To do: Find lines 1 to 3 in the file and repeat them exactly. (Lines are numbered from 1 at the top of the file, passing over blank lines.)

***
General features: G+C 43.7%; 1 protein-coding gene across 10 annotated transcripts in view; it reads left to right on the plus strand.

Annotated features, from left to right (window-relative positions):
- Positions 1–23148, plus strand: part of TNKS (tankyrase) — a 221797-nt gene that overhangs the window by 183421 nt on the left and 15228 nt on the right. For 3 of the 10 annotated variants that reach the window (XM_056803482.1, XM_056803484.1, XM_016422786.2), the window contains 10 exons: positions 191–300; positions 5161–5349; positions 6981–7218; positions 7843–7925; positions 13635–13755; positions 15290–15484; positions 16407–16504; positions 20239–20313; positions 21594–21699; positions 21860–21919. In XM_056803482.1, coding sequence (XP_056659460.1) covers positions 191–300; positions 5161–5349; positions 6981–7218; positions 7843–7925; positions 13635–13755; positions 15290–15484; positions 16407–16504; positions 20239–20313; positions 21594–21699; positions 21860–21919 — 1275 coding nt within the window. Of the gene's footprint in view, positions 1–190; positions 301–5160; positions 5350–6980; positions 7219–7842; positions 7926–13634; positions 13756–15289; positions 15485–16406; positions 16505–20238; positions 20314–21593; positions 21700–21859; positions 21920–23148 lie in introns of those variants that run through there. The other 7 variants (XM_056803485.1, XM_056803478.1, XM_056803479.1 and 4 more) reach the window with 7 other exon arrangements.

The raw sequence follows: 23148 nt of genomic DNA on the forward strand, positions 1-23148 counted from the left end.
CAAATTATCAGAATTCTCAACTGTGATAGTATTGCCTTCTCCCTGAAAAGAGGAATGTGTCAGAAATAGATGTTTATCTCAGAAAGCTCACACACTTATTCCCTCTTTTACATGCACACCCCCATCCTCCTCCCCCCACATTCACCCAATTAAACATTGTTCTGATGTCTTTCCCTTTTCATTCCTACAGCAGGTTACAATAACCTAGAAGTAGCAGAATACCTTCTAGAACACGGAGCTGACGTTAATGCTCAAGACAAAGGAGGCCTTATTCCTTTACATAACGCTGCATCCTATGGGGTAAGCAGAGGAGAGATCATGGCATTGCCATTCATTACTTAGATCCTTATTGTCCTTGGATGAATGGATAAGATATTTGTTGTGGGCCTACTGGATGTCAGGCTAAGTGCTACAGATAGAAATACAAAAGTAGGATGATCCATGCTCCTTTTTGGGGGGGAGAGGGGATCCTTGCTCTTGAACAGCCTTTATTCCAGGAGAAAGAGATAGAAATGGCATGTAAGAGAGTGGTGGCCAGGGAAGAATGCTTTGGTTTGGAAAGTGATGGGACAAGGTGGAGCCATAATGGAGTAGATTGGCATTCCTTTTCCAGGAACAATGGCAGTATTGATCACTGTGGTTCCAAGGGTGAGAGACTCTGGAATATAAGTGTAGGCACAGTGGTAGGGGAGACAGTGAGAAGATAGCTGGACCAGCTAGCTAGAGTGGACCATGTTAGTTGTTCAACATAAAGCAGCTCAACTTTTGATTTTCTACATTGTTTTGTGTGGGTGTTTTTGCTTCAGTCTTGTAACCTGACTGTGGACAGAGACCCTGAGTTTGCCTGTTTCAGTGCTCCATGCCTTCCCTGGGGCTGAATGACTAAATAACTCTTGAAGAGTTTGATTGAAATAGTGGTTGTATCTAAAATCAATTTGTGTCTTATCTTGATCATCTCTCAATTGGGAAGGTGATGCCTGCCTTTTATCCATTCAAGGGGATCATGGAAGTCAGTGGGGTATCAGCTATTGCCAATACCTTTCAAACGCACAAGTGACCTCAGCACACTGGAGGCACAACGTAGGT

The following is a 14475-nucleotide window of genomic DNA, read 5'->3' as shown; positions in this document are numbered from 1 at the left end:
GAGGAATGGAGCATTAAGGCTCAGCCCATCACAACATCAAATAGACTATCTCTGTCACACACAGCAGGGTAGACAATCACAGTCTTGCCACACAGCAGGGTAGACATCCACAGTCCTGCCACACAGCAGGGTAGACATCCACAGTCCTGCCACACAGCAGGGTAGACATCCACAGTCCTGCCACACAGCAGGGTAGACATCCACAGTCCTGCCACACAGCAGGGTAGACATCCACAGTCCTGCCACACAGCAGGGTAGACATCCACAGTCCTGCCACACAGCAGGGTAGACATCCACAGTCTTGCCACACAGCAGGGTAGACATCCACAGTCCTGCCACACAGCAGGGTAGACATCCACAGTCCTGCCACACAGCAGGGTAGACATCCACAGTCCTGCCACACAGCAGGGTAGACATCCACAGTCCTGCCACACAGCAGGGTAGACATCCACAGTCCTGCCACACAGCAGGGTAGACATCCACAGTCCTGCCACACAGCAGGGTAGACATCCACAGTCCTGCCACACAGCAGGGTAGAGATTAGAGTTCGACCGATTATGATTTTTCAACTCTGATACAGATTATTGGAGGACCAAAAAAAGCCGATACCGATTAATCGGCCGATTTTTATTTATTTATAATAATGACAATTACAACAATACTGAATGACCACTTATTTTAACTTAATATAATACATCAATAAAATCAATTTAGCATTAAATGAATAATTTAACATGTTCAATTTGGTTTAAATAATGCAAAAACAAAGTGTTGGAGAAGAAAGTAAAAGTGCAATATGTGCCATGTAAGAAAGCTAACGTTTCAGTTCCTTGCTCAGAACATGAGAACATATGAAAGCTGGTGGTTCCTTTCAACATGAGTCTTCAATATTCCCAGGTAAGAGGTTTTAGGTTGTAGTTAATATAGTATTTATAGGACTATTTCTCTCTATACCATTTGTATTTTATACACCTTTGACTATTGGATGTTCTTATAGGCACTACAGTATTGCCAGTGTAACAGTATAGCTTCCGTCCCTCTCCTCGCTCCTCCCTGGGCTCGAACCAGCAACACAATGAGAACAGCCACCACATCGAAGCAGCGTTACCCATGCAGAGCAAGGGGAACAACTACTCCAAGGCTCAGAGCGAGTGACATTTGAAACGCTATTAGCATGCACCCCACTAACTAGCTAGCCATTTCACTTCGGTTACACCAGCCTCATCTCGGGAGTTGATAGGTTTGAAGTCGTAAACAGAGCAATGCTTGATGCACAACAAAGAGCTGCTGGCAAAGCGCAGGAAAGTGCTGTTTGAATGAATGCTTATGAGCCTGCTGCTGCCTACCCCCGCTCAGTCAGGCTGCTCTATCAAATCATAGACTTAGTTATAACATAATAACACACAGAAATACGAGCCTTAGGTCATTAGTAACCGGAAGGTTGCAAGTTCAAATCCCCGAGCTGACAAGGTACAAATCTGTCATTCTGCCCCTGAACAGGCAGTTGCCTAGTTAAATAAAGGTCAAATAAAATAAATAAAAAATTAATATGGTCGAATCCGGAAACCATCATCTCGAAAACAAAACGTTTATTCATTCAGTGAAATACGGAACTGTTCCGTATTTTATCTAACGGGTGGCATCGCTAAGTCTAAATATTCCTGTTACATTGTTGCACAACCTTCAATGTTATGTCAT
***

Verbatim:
General features: G+C 43.7%; 1 protein-coding gene across 10 annotated transcripts in view; it reads left to right on the plus strand.

Annotated features, from left to right (window-relative positions):
- Positions 1–23148, plus strand: part of TNKS (tankyrase) — a 221797-nt gene that overhangs the window by 183421 nt on the left and 15228 nt on the right. For 3 of the 10 annotated variants that reach the window (XM_056803482.1, XM_056803484.1, XM_016422786.2), the window contains 10 exons: positions 191–300; positions 5161–5349; positions 6981–7218; positions 7843–7925; positions 13635–13755; positions 15290–15484; positions 16407–16504; positions 20239–20313; positions 21594–21699; positions 21860–21919. In XM_056803482.1, coding sequence (XP_056659460.1) covers positions 191–300; positions 5161–5349; positions 6981–7218; positions 7843–7925; positions 13635–13755; positions 15290–15484; positions 16407–16504; positions 20239–20313; positions 21594–21699; positions 21860–21919 — 1275 coding nt within the window. Of the gene's footprint in view, positions 1–190; positions 301–5160; positions 5350–6980; positions 7219–7842; positions 7926–13634; positions 13756–15289; positions 15485–16406; positions 16505–20238; positions 20314–21593; positions 21700–21859; positions 21920–23148 lie in introns of those variants that run through there. The other 7 variants (XM_056803485.1, XM_056803478.1, XM_056803479.1 and 4 more) reach the window with 7 other exon arrangements.